"Johnny" is 13 years old, and his parents bring him in to our practice for a psychological evaluation. His parents are concerned that he might have Autism Spectrum Disorder (ASD). They report he engages in repetitive behaviors (washing hands) and is very rigid about things such as having his own set of dishes and eating utensils that no one else is allowed to use. Johnny does not have many friends and is viewed as “weird” by his classmates. He also shows an obsessive interest in germs, talking about them at length whether another person is interested or not.
Clearly ASD, right? Not necessarily.
Is it Autism or Obsessive-Compulsive Disorder?
While repetitive behaviors, rigidity (e.g. not being able to adapt to changes and insisting upon doing things a certain way), and impairments in social skills are features of ASD, they can also suggest Obsessive-Compulsive Disorder (OCD). OCD is characterized by obsessions (recurrent thoughts), compulsions (irresistible urge to do certain behaviors), or both that stem from a fear. For example, Johnny might be afraid of germs. He has obsessive thoughts that “germs will make me sick” or “if I use someone else’s plate or fork, I will get sick.” As a result, he engages in compulsive behaviors such as washing his hands multiple times a day and insisting upon using his own dishes.
In contrast, the repetitive behaviors, rigidity, and obsessive interests in Autism Spectrum Disorders are not a result of fear. No link has been established that indicates that the obsessive interests & compulsive behaviors of individuals with ASD are rooted in the reaction to an anxiety or a fear. For example, when we delve further into Johnny's behaviors he may show an intense interest in different types of bacteria and viruses, but does not wash his hands as result of fear of contamination. He is very rigid about using his own dishes, but it is not because he worries about getting someone else’s germs.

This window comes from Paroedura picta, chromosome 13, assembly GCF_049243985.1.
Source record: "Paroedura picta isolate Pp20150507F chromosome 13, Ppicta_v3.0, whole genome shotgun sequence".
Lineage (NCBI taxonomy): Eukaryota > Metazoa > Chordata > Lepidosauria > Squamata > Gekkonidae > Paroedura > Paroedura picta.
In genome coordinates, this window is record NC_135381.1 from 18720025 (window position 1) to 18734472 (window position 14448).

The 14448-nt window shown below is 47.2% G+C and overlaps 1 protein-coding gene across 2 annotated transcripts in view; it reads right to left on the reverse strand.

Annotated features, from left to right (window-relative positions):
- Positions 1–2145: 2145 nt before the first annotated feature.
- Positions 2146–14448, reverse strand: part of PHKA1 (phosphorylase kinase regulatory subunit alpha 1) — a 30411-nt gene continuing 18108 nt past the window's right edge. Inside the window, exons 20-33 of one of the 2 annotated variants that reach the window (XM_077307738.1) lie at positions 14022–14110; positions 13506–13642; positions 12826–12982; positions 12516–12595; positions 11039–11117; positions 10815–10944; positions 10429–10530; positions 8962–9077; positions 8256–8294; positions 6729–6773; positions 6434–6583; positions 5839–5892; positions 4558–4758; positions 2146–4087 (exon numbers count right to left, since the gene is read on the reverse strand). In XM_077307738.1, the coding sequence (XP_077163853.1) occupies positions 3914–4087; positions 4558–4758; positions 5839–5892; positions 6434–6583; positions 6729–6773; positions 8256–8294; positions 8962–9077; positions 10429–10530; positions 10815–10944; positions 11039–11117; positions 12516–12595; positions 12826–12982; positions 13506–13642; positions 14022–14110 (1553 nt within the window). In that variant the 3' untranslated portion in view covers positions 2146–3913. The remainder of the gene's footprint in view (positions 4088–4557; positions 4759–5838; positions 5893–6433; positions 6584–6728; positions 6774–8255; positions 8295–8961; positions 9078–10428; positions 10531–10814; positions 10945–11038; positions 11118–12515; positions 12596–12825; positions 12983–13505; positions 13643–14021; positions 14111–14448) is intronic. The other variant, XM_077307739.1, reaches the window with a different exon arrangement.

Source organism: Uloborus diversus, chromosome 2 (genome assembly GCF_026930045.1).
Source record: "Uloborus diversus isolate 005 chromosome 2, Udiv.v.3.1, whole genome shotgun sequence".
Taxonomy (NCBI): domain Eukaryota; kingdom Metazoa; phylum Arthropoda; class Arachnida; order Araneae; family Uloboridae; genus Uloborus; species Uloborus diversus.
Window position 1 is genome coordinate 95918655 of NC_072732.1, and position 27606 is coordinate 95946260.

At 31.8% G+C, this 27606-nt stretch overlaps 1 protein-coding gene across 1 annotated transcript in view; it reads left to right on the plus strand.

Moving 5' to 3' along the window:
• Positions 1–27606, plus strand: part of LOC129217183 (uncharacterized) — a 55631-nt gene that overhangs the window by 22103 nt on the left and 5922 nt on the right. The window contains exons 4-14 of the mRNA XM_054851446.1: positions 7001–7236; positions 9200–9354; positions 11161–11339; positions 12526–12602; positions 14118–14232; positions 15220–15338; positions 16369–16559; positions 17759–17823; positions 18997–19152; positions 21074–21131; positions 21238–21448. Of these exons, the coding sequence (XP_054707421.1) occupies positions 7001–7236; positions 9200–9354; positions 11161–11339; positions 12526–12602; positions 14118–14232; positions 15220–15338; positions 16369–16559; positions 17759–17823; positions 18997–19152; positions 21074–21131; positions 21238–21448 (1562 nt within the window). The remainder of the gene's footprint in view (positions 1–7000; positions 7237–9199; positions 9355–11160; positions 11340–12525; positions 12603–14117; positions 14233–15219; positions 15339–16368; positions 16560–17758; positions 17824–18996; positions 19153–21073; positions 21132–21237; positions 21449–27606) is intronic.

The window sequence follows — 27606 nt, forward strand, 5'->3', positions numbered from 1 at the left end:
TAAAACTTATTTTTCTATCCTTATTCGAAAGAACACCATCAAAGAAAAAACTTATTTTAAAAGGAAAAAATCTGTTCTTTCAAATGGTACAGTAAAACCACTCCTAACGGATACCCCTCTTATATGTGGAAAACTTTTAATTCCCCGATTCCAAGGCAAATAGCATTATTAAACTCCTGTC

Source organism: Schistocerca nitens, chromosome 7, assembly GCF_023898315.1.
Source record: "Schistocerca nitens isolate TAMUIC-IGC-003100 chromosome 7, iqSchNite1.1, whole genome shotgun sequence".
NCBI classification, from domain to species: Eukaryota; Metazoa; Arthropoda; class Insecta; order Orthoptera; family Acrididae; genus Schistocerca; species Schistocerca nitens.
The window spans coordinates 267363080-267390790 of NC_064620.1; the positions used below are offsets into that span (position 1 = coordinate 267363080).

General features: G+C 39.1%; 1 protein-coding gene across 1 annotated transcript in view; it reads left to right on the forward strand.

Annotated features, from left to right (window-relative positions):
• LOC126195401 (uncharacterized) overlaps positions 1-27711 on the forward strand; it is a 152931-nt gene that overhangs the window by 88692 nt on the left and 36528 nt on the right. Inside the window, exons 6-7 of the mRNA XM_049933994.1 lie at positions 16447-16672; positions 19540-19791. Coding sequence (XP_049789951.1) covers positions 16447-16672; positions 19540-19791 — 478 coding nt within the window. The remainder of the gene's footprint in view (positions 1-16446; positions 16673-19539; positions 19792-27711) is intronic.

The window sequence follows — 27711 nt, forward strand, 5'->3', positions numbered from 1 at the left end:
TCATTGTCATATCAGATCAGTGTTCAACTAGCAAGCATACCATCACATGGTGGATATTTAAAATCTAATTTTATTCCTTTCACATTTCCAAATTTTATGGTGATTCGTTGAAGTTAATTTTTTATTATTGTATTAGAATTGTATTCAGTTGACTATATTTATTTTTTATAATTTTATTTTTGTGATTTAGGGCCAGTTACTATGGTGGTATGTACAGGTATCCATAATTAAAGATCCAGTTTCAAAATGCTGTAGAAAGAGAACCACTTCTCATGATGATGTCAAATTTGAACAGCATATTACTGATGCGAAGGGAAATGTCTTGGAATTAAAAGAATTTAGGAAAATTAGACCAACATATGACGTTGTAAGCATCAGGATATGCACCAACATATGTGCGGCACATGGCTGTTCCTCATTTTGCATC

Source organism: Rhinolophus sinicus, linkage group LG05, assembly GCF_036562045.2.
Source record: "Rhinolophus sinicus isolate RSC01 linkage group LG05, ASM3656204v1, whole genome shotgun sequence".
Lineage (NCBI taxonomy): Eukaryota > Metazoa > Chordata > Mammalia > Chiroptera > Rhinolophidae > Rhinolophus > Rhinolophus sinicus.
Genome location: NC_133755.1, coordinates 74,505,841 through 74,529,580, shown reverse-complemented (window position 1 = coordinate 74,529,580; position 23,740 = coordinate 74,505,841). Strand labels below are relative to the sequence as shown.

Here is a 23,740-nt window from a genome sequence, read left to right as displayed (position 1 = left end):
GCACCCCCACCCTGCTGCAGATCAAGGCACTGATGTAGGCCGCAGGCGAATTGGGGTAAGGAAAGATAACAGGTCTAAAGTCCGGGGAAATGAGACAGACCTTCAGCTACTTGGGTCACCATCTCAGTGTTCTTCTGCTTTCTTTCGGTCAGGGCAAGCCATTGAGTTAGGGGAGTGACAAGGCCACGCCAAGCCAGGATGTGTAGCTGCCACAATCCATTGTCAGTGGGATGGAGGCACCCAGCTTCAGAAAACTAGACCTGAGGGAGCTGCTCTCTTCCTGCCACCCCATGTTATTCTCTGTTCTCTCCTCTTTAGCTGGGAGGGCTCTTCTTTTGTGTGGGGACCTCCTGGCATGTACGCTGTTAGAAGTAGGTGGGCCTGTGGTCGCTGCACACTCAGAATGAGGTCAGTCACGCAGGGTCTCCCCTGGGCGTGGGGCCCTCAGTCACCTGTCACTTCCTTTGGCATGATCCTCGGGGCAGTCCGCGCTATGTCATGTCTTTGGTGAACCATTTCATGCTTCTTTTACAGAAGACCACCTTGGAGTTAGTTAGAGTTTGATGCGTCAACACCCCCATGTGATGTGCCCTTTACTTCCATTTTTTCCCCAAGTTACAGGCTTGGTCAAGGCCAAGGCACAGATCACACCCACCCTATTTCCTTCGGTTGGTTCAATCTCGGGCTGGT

Which is it? It's all about Social Perspective
Social difficulties in ASD are a result of poor perspective-taking; meaning a person with ASD is unable to understand someone else’s point of view, and a poor understanding of social rules/routines. Although many children with ASD desire friends, they do not understand how to appropriately approach another child or how their behavior affects others. For example, due to poor perspective-taking, the child with ASD may not understand that it’s not appropriate to grab a toy from another child’s hands. They are unable to understand and predict how the other child will respond because they can only see their point of view. Children with ASD sometimes are rejected by peers because they don’t understand the social rules about how to play with others and how to treat a friend.
In contrast, individuals with OCD have difficulty with friendships and social interaction because their obsessions and compulsions interfere with normal activities. For example, Johnny may have a hard time establishing and maintaining friendships because he becomes very upset if someone accidentally touches him. He is unable to attend sleepovers or birthday parties because he would not be allowed to use his special dishes and spends more time washing his hands than actually playing with other children. Children with OCD understand social rules and how to treat friends, but become so overwhelmed by intrusive thoughts and the intense need to perform compulsions that they are unable to participate in many social activities... and thus become socially isolated.